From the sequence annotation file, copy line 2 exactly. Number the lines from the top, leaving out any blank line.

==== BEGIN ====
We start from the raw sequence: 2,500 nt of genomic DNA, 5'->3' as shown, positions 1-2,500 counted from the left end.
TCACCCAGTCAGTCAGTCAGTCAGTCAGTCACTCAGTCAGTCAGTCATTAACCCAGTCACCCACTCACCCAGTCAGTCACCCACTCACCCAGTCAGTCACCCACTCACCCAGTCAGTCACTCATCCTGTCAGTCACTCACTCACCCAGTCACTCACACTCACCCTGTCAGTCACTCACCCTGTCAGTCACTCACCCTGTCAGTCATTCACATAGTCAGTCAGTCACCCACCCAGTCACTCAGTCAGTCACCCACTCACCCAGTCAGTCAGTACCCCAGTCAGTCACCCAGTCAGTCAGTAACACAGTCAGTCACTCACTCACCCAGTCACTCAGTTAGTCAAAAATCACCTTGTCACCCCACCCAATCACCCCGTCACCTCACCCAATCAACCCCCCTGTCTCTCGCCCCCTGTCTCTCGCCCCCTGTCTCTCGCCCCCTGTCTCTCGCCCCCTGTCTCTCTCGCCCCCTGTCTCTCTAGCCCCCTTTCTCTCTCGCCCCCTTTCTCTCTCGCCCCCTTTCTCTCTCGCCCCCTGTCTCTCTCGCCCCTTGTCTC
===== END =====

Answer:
TCACCCAGTCAGTCAGTCAGTCAGTCAGTCACTCAGTCAGTCAGTCATTAACCCAGTCACCCACTCACCCAGTCAGTCACCCACTCACCCAGTCAGTCACCCACTCACCCAGTCAGTCACTCATCCTGTCAGTCACTCACTCACCCAGTCACTCACACTCACCCTGTCAGTCACTCACCCTGTCAGTCACTCACCCTGTCAGTCATTCACATAGTCAGTCAGTCACCCACCCAGTCACTCAGTCAGTCACCCACTCACCCAGTCAGTCAGTACCCCAGTCAGTCACCCAGTCAGTCAGTAACACAGTCAGTCACTCACTCACCCAGTCACTCAGTTAGTCAAAAATCACCTTGTCACCCCACCCAATCACCCCGTCACCTCACCCAATCAACCCCCCTGTCTCTCGCCCCCTGTCTCTCGCCCCCTGTCTCTCGCCCCCTGTCTCTCGCCCCCTGTCTCTCTCGCCCCCTGTCTCTCTAGCCCCCTTTCTCTCTCGCCCCCTTTCTCTCTCGCCCCCTTTCTCTCTCGCCCCCTGTCTCTCTCGCCCCTTGTCTC